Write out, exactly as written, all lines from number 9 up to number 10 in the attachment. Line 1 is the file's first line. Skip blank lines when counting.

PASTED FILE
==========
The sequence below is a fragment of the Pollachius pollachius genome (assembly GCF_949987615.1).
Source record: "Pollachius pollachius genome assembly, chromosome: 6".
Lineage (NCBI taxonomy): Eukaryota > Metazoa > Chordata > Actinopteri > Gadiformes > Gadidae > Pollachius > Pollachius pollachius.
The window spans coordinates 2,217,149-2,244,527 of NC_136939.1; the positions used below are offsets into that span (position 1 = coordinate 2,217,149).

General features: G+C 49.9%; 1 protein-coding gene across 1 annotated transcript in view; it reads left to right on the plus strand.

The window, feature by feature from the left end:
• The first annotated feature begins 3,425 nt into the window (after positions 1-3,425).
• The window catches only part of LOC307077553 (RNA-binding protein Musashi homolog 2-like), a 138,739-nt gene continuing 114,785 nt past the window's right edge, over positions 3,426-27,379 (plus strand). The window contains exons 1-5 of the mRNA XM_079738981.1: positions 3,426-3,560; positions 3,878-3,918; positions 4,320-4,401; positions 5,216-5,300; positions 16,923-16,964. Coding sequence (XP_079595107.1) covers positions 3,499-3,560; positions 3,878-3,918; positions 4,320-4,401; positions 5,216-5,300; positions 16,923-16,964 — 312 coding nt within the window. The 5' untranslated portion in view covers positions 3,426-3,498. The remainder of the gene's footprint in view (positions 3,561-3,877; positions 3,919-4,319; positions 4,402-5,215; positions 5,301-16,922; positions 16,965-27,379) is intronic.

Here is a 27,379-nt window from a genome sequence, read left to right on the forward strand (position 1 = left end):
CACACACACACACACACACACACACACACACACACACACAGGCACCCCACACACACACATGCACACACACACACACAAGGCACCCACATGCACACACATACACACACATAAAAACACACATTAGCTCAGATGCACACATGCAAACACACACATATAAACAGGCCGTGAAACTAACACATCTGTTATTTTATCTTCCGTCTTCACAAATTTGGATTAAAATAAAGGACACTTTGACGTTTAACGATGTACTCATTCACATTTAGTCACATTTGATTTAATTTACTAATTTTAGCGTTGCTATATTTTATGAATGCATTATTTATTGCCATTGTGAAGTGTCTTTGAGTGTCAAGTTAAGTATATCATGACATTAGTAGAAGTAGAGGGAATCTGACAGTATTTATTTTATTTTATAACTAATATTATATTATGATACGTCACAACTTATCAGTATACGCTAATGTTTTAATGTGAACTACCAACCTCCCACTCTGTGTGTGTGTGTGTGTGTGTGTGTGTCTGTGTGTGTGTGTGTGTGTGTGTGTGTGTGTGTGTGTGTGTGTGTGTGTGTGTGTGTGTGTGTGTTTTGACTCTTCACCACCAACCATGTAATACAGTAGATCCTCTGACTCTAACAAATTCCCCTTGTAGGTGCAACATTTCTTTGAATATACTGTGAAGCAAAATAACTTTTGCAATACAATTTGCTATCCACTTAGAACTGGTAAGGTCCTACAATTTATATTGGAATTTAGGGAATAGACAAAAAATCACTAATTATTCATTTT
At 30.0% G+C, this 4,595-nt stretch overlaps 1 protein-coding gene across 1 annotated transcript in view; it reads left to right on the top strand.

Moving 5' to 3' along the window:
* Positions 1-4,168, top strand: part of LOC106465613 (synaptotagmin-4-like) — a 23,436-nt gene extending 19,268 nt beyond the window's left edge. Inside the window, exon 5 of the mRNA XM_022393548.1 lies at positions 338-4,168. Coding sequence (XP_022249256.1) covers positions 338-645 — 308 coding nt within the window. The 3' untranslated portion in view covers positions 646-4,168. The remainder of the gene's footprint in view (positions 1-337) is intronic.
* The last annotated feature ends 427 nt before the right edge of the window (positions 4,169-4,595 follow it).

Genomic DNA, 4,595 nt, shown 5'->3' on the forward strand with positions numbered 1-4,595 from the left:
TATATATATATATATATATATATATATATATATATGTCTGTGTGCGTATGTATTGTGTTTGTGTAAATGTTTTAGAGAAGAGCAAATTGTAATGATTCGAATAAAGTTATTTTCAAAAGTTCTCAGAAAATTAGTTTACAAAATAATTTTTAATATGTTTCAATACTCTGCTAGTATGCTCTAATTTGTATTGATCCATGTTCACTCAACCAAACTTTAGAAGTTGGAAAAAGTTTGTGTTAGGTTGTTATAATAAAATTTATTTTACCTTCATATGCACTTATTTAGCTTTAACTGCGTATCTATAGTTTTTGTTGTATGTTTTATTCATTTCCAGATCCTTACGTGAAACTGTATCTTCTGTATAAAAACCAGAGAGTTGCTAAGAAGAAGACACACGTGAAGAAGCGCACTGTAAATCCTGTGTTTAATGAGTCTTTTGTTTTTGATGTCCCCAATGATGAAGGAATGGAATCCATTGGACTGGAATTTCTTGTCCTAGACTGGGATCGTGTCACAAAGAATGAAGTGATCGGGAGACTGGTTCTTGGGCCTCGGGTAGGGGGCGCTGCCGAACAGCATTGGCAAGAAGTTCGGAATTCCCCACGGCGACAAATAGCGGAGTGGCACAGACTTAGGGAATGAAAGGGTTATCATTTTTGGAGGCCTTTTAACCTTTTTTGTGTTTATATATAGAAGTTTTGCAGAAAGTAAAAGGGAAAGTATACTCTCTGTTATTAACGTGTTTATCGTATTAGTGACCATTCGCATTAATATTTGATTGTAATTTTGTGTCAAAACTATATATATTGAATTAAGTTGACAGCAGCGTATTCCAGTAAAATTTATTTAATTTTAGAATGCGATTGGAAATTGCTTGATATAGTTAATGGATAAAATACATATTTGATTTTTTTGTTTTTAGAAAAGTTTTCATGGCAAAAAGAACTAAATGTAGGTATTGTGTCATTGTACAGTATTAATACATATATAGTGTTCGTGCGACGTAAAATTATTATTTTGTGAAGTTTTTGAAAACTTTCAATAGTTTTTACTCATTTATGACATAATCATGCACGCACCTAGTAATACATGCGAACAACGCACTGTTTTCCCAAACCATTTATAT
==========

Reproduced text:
Here is a 27,379-nt window from a genome sequence, read left to right on the forward strand (position 1 = left end):
CACACACACACACACACACACACACACACACACACACACAGGCACCCCACACACACACATGCACACACACACACACAAGGCACCCACATGCACACACATACACACACATAAAAACACACATTAGCTCAGATGCACACATGCAAACACACACATATAAACAGGCCGTGAAACTAACACATCTGTTATTTTATCTTCCGTCTTCACAAATTTGGATTAAAATAAAGGACACTTTGACGTTTAACGATGTACTCATTCACATTTAGTCACATTTGATTTAATTTACTAATTTTAGCGTTGCTATATTTTATGAATGCATTATTTATTGCCATTGTGAAGTGTCTTTGAGTGTCAAGTTAAGTATATCATGACATTAGTAGAAGTAGAGGGAATCTGACAGTATTTATTTTATTTTATAACTAATATTATATTATGATACGTCACAACTTATCAGTATACGCTAATGTTTTAATGTGAACTACCAACCTCCCACTCTGTGTGTGTGTGTGTGTGTGTGTGTGTCTGTGTGTGTGTGTGTGTGTGTGTGTGTGTGTGTGTGTGTGTGTGTGTGTGTGTGTGTGTGTGTGTTTTGACTCTTCACCACCAACCATGTAATACAGTAGATCCTCTGACTCTAACAAATTCCCCTTGTAGGTGCAACATTTCTTTGAATATACTGTGAAGCAAAATAACTTTTGCAATACAATTTGCTATCCACTTAGAACTGGTAAGGTCCTACAATTTATATTGGAATTTAGGGAATAGACAAAAAATCACTAATTATTCATTTT